Nap at work seems to benefit heart health, new study finds

The Baltimore Sun

Office nappers now have the perfect excuse: Research shows that a little midday snooze seems to reduce the risk of fatal heart problems, especially among men.

In the largest study of siestas as related to coronary deaths, researchers reported yesterday that people who napped at least 30 minutes a day, three times a week, were 37 percent less likely to die from heart disease. Those who napped occasionally saw a 12 percent reduction.

"If you can have a nap without disturbing your working pattern or relationship with your boss, do have it," said senior author, Dr. Dimitrios Trichopoulos, an epidemiologist at the Harvard School of Public Health.

Trichopoulos said the risk reduction found in the study is about on par with drugs commonly prescribed to reduce cardiovascular risk, such as statins. Plus, napping has no side effects, although researchers did not examine the issue of job loss.

Trichopoulos got the idea for the study because countries where siestas are common tend to have low death rates for coronary heart disease.

The study, published in the Annals of Internal Medicine, followed for about six years 23,681 people in Greece who had no history of coronary heart disease, stroke or cancer.

Trichopoulos said the number of deaths was small, 133 from coronary heart disease. Thus, broad conclusions were difficult to draw, he said. Still, after sifting out for factors such as obesity, smoking and diet, the protective association remained, he said.

The study, funded by the European Commission and the Greek government, did not pinpoint how napping protected the heart, but Trichopoulos thought stress relief probably played a role.

Several researchers not connected to the study found the results intriguing, but not definitive.

If people "are interested in lowering their risk of cardiovascular disease, they should stick to the tried and true - which includes not smoking, maintaining a healthy weight, a healthy blood pressure and a healthy cholesterol level," said UCLA cardiologist Dr. Gregg Fonarow.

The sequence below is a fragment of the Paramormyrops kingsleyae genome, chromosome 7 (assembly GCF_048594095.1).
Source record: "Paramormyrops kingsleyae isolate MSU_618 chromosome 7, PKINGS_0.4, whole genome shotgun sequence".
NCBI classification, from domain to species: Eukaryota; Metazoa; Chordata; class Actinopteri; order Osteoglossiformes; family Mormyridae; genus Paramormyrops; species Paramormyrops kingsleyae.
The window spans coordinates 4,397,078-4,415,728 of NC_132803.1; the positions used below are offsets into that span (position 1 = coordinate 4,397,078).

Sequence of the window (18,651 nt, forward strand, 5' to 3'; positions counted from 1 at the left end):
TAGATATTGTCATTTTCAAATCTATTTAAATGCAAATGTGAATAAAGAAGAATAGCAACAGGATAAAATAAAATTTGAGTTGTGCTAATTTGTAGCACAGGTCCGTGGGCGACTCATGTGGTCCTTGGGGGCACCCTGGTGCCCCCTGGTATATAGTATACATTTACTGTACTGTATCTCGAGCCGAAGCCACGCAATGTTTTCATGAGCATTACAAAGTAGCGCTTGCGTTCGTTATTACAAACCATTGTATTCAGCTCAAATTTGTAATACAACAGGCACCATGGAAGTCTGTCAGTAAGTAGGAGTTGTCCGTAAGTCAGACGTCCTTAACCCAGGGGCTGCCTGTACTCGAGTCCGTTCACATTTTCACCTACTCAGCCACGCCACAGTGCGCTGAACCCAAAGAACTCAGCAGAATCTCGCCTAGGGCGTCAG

As for Trichopoulos: "For the last 20 years of my life, I've worked in the U.S. So, I can't really take a nap."

It's possible that study participants who napped "are just people who take better care of themselves," which could also benefit the heart, said Dr. Marvin Wooten, a sleep specialist at Columbia St. Mary's Hospital in Milwaukee.

"The guy ... who doesn't take time out for a siesta in their culture is probably the guy who is extremely driven and under a lot of pressure," which could increase heart risks, he said.

Siestas aren't ingrained in U.S. culture, and napping usually is equated with laziness in the high-charging corporate world, said Bill Anthony, a Boston University psychologist and co-author of The Art of Napping at Work.

Still, some offices allow on-the-job naps, and many workers say it makes them more, not less, productive.

Yarde Metals, a metals distributing firm, built a nap room at its Southington, Conn., headquarters as part of an employee wellness program, with two leather sofas, fluffy pillows, soft lighting and an alarm clock,

Jia-Rui Chong writes for the Los Angeles Times. The Associated Press contributed to this article.

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